by Michael G. Brock and Samuel Saks; Springfield, Illinois, Charles C Thomas Publisher, 2008, 141 pages, $32.95
Dr. Ash is director, Psychiatry and Law Service, Emory University, Atlanta, Georgia.
Many of the contemporary issues this volume addresses center on sexual abuse allegations that are "confirmed" in treatment for suspected abuse. The authors, an attorney and a clinical social worker, write in a lively style, and they don't pull their punches. This is a book with a message: the authors insist that child sexual abuse allegations should be first investigated in a well-conducted forensic interview.
In a series of chapters, the authors condemn the problems that arise in an all-too-common sequence that starts when a parent brings a child to treatment with a suspicion of abuse; this is followed by the therapist who begins treatment for "possible abuse" before determining whether abuse has actually occurred. The therapist hears only one side of the story, attempts to confirm abuse—often through multiple sessions and suggestive questioning—and then, when the child has "confirmed" the abuse, the therapist hands the case—already decided in what the authors aptly term "therapy court"—over to the judicial system. The final chapter addresses the question of whether such treatment should be considered malpractice. Although these problems are familiar to forensic experts who become involved in litigation in such cases, they are much less familiar to many therapists, who would be well advised to read this book before beginning treatment for possible but unsubstantiated abuse.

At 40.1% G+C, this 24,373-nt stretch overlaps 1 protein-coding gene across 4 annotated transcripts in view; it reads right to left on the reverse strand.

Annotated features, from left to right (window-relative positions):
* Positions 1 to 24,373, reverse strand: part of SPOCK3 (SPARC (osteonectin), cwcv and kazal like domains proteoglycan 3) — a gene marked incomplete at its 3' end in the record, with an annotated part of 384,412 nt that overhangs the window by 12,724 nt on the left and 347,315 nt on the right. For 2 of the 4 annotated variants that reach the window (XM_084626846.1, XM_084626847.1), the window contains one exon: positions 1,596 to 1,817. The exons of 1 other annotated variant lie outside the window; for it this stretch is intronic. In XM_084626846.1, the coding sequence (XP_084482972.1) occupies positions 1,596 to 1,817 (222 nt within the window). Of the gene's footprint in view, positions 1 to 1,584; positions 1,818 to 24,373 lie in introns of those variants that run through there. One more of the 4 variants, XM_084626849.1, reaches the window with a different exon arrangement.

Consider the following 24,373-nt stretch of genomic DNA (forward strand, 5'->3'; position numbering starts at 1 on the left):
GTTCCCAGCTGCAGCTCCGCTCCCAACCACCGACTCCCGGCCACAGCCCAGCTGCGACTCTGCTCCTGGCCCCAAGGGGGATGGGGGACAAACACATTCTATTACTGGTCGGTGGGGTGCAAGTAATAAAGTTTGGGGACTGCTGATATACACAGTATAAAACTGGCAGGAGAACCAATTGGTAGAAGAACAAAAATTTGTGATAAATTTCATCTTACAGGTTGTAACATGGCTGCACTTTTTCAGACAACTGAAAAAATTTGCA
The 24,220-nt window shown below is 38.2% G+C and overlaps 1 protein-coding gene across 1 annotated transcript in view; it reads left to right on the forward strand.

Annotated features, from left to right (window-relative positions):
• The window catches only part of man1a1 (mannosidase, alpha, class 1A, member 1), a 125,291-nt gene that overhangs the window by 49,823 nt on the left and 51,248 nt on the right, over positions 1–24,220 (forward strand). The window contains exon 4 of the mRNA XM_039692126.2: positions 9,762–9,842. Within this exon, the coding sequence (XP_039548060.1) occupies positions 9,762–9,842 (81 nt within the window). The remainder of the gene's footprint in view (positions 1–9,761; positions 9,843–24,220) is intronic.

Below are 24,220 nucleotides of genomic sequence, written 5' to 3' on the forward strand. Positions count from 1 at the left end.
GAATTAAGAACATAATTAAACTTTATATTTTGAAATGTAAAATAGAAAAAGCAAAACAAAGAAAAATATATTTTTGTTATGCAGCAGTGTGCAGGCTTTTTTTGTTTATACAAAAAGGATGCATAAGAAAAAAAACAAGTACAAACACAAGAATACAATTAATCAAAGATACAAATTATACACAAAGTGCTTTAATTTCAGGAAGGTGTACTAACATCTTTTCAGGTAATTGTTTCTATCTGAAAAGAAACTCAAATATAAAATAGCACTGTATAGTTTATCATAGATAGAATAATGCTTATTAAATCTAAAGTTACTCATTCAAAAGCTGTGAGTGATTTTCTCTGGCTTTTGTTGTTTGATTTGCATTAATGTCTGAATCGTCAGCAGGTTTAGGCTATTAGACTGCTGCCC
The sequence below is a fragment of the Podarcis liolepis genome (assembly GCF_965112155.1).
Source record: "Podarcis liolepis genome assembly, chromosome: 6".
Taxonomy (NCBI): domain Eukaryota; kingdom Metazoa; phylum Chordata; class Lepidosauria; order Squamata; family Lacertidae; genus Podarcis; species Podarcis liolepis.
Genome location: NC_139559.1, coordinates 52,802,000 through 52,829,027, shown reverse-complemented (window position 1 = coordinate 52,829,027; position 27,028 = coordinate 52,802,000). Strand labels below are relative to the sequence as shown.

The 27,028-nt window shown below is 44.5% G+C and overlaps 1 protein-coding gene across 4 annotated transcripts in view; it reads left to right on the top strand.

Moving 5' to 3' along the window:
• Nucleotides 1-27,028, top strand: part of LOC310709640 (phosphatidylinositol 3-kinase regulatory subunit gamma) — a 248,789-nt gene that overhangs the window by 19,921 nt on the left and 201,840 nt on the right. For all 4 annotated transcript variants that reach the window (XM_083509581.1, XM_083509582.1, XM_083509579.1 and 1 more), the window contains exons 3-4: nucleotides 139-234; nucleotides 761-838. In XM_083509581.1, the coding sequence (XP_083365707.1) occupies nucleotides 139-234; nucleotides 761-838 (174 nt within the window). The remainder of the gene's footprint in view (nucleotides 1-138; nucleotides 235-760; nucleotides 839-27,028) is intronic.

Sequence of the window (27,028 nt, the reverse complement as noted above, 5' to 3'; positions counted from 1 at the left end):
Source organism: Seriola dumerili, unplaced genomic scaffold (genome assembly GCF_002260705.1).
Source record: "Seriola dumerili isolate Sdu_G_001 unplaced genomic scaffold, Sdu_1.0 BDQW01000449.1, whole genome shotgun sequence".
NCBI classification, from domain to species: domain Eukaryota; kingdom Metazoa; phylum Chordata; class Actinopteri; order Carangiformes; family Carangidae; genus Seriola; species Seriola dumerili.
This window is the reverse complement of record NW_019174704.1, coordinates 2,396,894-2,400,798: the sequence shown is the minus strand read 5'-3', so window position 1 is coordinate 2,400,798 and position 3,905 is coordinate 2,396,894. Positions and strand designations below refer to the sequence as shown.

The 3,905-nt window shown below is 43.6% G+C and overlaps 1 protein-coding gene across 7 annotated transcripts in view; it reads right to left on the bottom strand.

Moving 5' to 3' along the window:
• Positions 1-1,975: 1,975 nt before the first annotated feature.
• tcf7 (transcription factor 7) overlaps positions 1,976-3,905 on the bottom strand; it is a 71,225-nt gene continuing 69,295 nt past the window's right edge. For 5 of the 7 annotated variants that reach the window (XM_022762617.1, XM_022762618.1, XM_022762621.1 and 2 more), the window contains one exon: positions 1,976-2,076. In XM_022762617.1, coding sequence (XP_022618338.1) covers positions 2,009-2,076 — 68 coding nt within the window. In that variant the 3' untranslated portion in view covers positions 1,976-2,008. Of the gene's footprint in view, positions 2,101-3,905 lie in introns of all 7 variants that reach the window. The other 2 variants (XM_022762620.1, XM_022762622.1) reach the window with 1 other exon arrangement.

Other chapters cover introductory material about the roles that mental health professionals play in family courts and issues related to conducting custody evaluations.
The book grew out of a series of the authors' articles in the Detroit Legal News and reflects Michigan law. Michigan has been at the forefront of states in establishing clear legal procedures relevant to mental health litigation involving children, such as spelling out components of the best-interest tests and requiring state evaluators of child abuse to use an approved protocol; the authors rightfully applaud this standardization. There is considerable variation among the states, however, and the authors do not caution the reader that these standards and other practices in Michigan, such as Daubert rules or court-appointed expert witness immunity, do not apply in all jurisdictions.